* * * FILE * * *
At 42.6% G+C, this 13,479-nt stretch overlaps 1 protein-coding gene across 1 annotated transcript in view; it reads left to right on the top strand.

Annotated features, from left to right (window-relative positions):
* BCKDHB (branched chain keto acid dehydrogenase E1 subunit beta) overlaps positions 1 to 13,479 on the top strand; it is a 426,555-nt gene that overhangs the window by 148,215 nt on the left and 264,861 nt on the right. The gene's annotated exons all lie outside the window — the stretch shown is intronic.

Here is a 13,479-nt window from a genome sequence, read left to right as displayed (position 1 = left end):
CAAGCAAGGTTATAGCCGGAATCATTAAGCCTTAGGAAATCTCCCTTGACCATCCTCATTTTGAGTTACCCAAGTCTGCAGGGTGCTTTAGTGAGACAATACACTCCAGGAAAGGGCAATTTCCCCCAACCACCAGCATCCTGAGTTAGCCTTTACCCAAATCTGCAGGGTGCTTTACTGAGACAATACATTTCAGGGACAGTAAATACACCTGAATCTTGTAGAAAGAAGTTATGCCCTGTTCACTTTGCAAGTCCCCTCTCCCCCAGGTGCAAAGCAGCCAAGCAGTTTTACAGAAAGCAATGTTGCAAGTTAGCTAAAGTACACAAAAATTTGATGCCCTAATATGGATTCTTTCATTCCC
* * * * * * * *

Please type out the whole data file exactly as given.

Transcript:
At 42.6% G+C, this 13,479-nt stretch overlaps 1 protein-coding gene across 1 annotated transcript in view; it reads left to right on the top strand.

Annotated features, from left to right (window-relative positions):
* BCKDHB (branched chain keto acid dehydrogenase E1 subunit beta) overlaps positions 1 to 13,479 on the top strand; it is a 426,555-nt gene that overhangs the window by 148,215 nt on the left and 264,861 nt on the right. The gene's annotated exons all lie outside the window — the stretch shown is intronic.

Here is a 13,479-nt window from a genome sequence, read left to right as displayed (position 1 = left end):
CAAGCAAGGTTATAGCCGGAATCATTAAGCCTTAGGAAATCTCCCTTGACCATCCTCATTTTGAGTTACCCAAGTCTGCAGGGTGCTTTAGTGAGACAATACACTCCAGGAAAGGGCAATTTCCCCCAACCACCAGCATCCTGAGTTAGCCTTTACCCAAATCTGCAGGGTGCTTTACTGAGACAATACATTTCAGGGACAGTAAATACACCTGAATCTTGTAGAAAGAAGTTATGCCCTGTTCACTTTGCAAGTCCCCTCTCCCCCAGGTGCAAAGCAGCCAAGCAGTTTTACAGAAAGCAATGTTGCAAGTTAGCTAAAGTACACAAAAATTTGATGCCCTAATATGGATTCTTTCATTCCC